Fayeq Rashid doesn't want to bring a headache to Downtown Lodi.
But he does want to liven up the city after dark.
This week, senior city planning staff recommended his controversial nightclub and restaurant proposal be given a chance - so long as it meets some very strict security conditions.
The city's Planning Commission will vote Wednesday night whether to issue Rashid the necessary use permits for Ocean's, proposed for 27 S. Sacramento St.
The business was formerly pitched as Rum Jungle, but Rashid decided the new name presents a calmer, less threatening image.
Rashid and his son, Rashid Rashid, will run the business together, the two said Friday. In a change from previous plans, they plan to limit the club to persons 21 years or older on nights when alcohol is served. They anticipate holding separate events for teens, where no alcohol will be served.
Up to nine retail shops would operate on the first floor of the business, with the club and restaurant above. The space is currently a large hole in the ground, the remains of Rashid Imports, which burned to the ground in May 2004.
The elder Rashid, a longtime Lodi businessman, said he's worked closely with the city to plan a safe business, and not the rowdy club many fear.
"I want people to be fair, to judge me after we have the business - not now," said Rashid, who moved to the United States 34 years ago from Ramallah, Palestine. "We're not bad people. We're trying to work with the city … we want to eliminate every problem."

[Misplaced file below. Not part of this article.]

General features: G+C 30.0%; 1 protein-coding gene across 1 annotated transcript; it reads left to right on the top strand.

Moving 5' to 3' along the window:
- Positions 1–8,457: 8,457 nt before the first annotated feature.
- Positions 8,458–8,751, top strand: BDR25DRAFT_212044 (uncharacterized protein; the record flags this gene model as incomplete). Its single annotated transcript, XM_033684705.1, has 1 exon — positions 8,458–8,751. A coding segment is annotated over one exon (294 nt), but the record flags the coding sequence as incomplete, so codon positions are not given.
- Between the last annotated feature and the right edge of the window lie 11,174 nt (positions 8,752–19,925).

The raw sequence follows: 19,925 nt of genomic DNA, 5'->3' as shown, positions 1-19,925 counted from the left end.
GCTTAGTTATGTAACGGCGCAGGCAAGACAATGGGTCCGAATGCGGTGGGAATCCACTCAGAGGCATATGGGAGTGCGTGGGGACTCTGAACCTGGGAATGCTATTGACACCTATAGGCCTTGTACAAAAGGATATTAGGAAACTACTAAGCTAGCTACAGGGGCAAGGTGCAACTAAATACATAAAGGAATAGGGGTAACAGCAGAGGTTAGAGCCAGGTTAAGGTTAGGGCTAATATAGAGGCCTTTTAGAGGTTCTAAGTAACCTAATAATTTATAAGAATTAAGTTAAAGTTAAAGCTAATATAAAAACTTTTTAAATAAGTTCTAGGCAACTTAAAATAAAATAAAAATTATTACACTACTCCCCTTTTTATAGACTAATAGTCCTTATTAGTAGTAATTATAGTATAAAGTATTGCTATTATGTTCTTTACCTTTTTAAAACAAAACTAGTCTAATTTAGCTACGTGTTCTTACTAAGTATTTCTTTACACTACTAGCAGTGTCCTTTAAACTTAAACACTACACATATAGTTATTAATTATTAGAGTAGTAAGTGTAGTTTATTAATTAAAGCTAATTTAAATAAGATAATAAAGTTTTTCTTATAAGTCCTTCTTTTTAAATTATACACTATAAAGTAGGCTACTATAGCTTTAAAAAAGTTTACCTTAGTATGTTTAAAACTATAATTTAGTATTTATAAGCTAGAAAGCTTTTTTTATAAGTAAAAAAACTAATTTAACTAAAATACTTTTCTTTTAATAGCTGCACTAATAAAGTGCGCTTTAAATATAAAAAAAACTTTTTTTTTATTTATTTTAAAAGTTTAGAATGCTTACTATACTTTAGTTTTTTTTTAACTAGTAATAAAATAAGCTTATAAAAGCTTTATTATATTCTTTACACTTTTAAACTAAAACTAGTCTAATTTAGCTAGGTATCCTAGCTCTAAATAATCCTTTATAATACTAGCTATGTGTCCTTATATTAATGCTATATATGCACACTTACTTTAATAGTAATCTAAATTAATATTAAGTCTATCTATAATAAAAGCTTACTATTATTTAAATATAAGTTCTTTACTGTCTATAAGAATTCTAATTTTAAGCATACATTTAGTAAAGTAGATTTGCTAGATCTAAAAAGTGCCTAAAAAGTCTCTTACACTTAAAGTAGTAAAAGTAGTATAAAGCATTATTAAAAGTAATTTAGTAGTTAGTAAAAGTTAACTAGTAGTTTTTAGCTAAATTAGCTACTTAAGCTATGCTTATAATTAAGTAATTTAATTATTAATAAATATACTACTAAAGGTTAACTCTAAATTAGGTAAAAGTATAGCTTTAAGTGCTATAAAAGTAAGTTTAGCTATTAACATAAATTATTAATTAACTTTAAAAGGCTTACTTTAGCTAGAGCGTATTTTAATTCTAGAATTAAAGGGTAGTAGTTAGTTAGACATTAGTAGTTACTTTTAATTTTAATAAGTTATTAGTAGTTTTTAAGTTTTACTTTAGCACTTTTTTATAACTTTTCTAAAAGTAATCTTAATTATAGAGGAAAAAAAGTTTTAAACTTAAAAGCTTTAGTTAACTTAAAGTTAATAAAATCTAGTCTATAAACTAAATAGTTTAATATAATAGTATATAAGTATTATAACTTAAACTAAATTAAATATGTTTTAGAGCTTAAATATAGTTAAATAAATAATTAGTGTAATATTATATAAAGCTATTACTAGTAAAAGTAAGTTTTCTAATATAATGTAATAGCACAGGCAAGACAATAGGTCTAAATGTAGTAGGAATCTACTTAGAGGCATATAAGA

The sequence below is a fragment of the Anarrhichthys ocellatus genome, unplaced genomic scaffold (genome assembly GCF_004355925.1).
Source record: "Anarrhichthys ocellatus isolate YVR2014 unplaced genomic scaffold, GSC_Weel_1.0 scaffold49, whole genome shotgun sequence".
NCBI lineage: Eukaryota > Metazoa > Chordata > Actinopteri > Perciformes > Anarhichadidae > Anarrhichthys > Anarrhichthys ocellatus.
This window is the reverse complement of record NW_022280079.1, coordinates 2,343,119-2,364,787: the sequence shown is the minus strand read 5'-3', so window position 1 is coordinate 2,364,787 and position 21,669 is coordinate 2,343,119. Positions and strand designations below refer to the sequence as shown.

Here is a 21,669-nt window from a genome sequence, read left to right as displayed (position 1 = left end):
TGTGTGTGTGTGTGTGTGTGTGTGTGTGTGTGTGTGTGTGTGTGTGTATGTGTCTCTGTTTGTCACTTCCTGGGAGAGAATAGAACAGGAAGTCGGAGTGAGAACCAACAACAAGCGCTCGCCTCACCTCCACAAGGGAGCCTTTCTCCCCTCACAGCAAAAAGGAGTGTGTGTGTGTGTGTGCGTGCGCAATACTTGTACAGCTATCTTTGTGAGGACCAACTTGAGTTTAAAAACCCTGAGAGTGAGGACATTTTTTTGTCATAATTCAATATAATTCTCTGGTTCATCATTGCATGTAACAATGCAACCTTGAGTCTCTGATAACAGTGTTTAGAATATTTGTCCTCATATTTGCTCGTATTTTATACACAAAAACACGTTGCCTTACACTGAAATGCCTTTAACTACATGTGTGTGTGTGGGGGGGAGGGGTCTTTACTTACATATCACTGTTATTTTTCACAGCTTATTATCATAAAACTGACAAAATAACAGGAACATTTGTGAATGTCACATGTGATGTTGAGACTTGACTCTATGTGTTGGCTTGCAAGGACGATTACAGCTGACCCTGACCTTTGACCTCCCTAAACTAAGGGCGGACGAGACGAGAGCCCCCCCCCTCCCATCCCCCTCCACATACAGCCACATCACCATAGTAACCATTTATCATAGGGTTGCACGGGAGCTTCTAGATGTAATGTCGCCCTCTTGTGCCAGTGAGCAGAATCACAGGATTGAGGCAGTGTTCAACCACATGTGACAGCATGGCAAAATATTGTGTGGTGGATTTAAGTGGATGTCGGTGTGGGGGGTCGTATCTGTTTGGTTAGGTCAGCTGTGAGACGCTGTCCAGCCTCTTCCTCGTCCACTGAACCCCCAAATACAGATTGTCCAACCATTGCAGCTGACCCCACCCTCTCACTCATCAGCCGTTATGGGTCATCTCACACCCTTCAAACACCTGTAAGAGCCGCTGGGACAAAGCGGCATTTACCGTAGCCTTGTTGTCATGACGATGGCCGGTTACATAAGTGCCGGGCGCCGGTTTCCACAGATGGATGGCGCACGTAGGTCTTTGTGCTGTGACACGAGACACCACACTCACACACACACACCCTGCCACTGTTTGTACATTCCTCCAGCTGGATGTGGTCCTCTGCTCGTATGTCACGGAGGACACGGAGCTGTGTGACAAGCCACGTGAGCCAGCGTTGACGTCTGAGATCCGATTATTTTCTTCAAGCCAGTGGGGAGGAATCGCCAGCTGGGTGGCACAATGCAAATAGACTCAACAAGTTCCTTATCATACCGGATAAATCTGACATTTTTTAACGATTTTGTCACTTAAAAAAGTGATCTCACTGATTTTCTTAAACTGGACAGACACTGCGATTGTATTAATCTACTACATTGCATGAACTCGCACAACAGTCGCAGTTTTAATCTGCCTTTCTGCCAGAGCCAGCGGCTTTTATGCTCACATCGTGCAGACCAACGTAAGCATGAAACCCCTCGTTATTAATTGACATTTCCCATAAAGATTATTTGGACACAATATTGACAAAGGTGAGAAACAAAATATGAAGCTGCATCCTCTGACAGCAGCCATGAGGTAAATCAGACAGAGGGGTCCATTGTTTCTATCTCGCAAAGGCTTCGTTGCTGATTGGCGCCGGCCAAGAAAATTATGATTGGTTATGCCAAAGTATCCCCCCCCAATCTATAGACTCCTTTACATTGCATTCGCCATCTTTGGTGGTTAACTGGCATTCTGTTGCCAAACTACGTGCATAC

City planners recommended 15 conditions for approval. Among them were several security measures:
• A minimum of three state-licensed - and Lodi Police Department approved - security guards must be present every time the club has live entertainment, plus an additional guard for every 25 patrons at the club.
• No one under 21 years of age will be permitted while alcohol is being served.
• The club will be subject to four reviews by the planning commission within the first two years.
The requests to move forward include:
• A 19-home subdivision at 865 E. Olive Ave., requested by Taj Khan.
• A 7-home subdivision at 1911 S. Church St., requested by Brett and Kathleen Haring.
The meeting is set for 7 p.m. Wednesday, at Carnegie Forum, 305 West Pine St.
- News-Sentinel staff.
Rashid said he had not yet read the city's recommended conditions, released Friday afternoon. But when asked, he said he could adhere to the above measures.
In a letter written to the city last week, Rashid said he'd even be willing to pay the city for extra police patrols outside the club on weekend nights.
Even so, he's got a ways to go to convince some residents of the merits of his proposal.
"This thing, if approved by the city, would be a disaster," said Sunil Yadav, a member of the Lodi Improvement Committee.
Yadav and several other members of the committee said a nightclub could lead to crowds of drunks and vandalism Downtown.
During their meeting this week, the committee said they will formally oppose the club's permit approvals.
Prior Downtown nightclubs have led to large and sometimes reckless crowds, Lodi Police Lt. Chris Piombo said earlier this spring.
In a letter to city planners in May, Piombo repeated the police department's stance on the club.
"I appreciate Mr. Rashid's effort to bring more business into the Downtown area … In this time of limited police resources and personnel, another nightclub … would not be in the best interest of public safety," he wrote.
Reached Friday, two city planning commissioners said they're undecided on Wednesday's vote.
"I'm going to keep my mind open," said Randy Heinitz, noting he's concerned about the parking crunch Ocean's could cause.
Doug Kuehne, also a commissioner, noted he hasn't had a chance to read up on the club.
"Off the top of my head, it looks good - like it would fit in with what we're trying to do (promoting growth) Downtown. But without looking at the details, I don't know," he said.